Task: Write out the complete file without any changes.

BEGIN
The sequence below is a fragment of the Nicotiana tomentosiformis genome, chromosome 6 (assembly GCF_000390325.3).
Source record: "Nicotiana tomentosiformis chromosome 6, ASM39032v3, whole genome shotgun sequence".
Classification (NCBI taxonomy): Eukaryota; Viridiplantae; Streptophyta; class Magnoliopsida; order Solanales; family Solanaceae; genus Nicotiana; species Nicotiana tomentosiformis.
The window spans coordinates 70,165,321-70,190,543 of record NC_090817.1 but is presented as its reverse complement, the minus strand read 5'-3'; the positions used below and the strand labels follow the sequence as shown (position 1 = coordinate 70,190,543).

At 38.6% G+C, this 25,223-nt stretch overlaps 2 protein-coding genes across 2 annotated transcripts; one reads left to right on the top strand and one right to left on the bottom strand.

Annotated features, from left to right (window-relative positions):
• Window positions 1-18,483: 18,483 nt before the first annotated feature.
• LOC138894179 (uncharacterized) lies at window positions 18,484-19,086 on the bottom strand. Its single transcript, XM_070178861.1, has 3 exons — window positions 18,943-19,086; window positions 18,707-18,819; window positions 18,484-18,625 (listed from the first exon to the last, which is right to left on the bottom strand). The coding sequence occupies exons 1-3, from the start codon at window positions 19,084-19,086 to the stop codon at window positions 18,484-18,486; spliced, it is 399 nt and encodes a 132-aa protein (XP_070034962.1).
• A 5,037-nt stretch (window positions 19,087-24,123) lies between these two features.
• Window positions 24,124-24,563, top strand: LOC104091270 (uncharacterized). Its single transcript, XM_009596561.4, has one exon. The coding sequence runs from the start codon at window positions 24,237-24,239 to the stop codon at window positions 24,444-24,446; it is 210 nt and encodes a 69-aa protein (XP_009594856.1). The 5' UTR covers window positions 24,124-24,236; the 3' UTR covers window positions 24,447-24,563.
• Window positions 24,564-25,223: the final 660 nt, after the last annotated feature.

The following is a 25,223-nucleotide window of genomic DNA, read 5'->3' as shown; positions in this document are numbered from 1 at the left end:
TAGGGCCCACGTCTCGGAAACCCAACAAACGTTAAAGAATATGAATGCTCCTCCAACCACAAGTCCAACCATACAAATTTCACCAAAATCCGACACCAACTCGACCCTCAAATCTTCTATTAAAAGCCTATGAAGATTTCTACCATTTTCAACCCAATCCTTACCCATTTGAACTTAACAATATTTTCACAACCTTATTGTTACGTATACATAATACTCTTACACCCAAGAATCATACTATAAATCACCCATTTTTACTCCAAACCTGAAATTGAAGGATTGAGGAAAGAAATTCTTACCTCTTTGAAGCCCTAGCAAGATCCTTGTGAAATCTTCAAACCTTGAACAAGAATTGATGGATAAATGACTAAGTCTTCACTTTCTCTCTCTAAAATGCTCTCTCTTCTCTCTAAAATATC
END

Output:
The sequence below is a fragment of the Nicotiana tomentosiformis genome, chromosome 6 (assembly GCF_000390325.3).
Source record: "Nicotiana tomentosiformis chromosome 6, ASM39032v3, whole genome shotgun sequence".
Classification (NCBI taxonomy): Eukaryota; Viridiplantae; Streptophyta; class Magnoliopsida; order Solanales; family Solanaceae; genus Nicotiana; species Nicotiana tomentosiformis.
The window spans coordinates 70,165,321-70,190,543 of record NC_090817.1 but is presented as its reverse complement, the minus strand read 5'-3'; the positions used below and the strand labels follow the sequence as shown (position 1 = coordinate 70,190,543).

At 38.6% G+C, this 25,223-nt stretch overlaps 2 protein-coding genes across 2 annotated transcripts; one reads left to right on the top strand and one right to left on the bottom strand.

Annotated features, from left to right (window-relative positions):
• Window positions 1-18,483: 18,483 nt before the first annotated feature.
• LOC138894179 (uncharacterized) lies at window positions 18,484-19,086 on the bottom strand. Its single transcript, XM_070178861.1, has 3 exons — window positions 18,943-19,086; window positions 18,707-18,819; window positions 18,484-18,625 (listed from the first exon to the last, which is right to left on the bottom strand). The coding sequence occupies exons 1-3, from the start codon at window positions 19,084-19,086 to the stop codon at window positions 18,484-18,486; spliced, it is 399 nt and encodes a 132-aa protein (XP_070034962.1).
• A 5,037-nt stretch (window positions 19,087-24,123) lies between these two features.
• Window positions 24,124-24,563, top strand: LOC104091270 (uncharacterized). Its single transcript, XM_009596561.4, has one exon. The coding sequence runs from the start codon at window positions 24,237-24,239 to the stop codon at window positions 24,444-24,446; it is 210 nt and encodes a 69-aa protein (XP_009594856.1). The 5' UTR covers window positions 24,124-24,236; the 3' UTR covers window positions 24,447-24,563.
• Window positions 24,564-25,223: the final 660 nt, after the last annotated feature.

The following is a 25,223-nucleotide window of genomic DNA, read 5'->3' as shown; positions in this document are numbered from 1 at the left end:
TAGGGCCCACGTCTCGGAAACCCAACAAACGTTAAAGAATATGAATGCTCCTCCAACCACAAGTCCAACCATACAAATTTCACCAAAATCCGACACCAACTCGACCCTCAAATCTTCTATTAAAAGCCTATGAAGATTTCTACCATTTTCAACCCAATCCTTACCCATTTGAACTTAACAATATTTTCACAACCTTATTGTTACGTATACATAATACTCTTACACCCAAGAATCATACTATAAATCACCCATTTTTACTCCAAACCTGAAATTGAAGGATTGAGGAAAGAAATTCTTACCTCTTTGAAGCCCTAGCAAGATCCTTGTGAAATCTTCAAACCTTGAACAAGAATTGATGGATAAATGACTAAGTCTTCACTTTCTCTCTCTAAAATGCTCTCTCTTCTCTCTAAAATATC